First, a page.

Beginning a daily practice with the red hymnal

Perhaps you want to start a daily prayer, or at least regular prayer discipline and you don’t know where to start. (This also applys to small groups, say UUCF chapters.) The available Anglican and Catholic books are written with a certain amount of in-knowledge that is difficult to acquire. And perhaps, if you are a Universalist or Unitarian (or Unitarian Universalist) want to start with something homegrown and handy. I can help. Go to a certain hymnal.

OK, the old red hymnal, Hymns of the Spirit is neither perfect nor in print, but if you are in a town with a Unitarian or Universalist church founded before (say) 1950, you might be able to beg or borrow one if you ask nicely. (Don’t steal.) Or perhaps you have one. Or you can go to Ebay. (Don’t pay more than $10 in any case. They’re not that rare.)

“Ideally” daily prayer for non-monastics runs morning and evening. And ideally I would be making a lot more money. In both cases: start with what you have and can manage. For the sake of arguement, try evening prayer. (Which will be more likely for a group.)

The “second order of service” is a good evening prayer service: its themes are lightness in the dark, here, the literal darkness of the (coming) night.

If you’re reading your prayers along, start with a couple of sentences, then the exhortation (in which case the “we” is the Church Universal) , the invocation, skipping to the Lord’s Prayer, and then skipping to the prayers, using at least the first and last one.

If this is an act of pure praise, Bible lessons that make you think and reflect are out of place. (Ain’t ya’ tired by evening?) If you want to study scripture, alone or in a group, do that after your prayers. If you want a small portion of scripture to meditate on, that’s another matter and can be re-inserted at “first lesson.”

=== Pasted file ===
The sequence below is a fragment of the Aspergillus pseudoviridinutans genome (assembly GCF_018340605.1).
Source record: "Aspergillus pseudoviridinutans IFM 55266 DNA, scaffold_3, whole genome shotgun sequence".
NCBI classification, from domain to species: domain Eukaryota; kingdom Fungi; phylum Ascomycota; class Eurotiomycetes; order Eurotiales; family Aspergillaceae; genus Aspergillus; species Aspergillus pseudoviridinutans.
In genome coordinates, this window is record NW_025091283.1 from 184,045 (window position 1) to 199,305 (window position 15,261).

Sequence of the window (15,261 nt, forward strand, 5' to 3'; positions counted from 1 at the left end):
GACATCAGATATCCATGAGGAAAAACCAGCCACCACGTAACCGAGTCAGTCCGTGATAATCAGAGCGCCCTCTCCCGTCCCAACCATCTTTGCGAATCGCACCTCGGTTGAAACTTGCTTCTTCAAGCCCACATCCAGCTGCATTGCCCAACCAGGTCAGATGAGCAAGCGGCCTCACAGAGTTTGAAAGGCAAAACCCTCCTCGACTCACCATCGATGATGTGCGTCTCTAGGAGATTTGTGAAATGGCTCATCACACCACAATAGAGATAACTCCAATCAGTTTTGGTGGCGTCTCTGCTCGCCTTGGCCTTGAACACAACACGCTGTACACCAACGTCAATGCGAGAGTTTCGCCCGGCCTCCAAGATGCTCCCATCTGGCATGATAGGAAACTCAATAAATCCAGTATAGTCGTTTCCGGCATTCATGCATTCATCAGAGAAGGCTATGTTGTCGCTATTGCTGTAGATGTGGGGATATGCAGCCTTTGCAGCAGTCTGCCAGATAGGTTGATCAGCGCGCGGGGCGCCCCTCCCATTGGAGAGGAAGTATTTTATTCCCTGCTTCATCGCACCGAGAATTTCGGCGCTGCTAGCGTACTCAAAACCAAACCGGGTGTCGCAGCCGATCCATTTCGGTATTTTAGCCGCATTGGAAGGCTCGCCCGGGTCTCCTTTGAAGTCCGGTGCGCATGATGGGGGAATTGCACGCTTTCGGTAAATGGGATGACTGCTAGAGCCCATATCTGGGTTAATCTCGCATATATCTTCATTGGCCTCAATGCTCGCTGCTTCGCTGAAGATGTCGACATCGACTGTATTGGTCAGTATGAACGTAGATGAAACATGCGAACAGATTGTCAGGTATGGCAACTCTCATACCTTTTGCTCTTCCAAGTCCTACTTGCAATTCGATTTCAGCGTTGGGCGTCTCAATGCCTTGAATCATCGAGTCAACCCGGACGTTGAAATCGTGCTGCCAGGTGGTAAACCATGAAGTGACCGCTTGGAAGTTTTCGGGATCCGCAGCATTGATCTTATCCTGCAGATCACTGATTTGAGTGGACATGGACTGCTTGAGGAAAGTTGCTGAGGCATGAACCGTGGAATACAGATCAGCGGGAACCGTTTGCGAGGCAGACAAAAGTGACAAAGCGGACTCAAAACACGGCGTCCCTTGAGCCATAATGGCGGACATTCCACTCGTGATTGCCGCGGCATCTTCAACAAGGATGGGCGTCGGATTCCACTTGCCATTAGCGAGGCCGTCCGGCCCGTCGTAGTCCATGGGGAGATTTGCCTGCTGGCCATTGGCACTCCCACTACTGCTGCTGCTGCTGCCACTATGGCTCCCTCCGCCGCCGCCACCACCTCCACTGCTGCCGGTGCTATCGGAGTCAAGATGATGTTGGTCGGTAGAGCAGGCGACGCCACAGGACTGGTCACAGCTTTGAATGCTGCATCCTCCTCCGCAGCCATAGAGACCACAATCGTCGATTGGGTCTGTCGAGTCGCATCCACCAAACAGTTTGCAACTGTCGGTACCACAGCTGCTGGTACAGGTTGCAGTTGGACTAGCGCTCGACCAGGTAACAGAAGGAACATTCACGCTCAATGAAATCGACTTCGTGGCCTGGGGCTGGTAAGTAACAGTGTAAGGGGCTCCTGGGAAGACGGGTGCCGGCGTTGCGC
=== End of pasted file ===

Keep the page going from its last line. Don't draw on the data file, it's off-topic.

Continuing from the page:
Likewise, at “responsive reading” there really should be a psalm or Bible song, which also is a vehicle for praise, prayer, and meditation. I’m not thilled with the responsive reading selection in this hymnal, but selections 5, 23, and 69 include traditional fragments appropriate for evenings. Don’t read them too fast.

You might want some extra prayers after those mentioned above see pp. 136-147 and the “communion prayer” (p. 151) from the shorter Communion service.

As for the matter of gender and language. Yeah, it isn’t gender-inclusive, and I’ve come to the point htat sometimes I want to change something, and other times I’ll let it stand. If you’re praying alone, do what you will, and be generous to feelings about tradition as well as sex equity.

But try the service as-is a few times before makeing any changes. Trust me. After a few times you’ll have a better sence of why things belong where they do, and you’ll make better choices in your alterations, if you make any.

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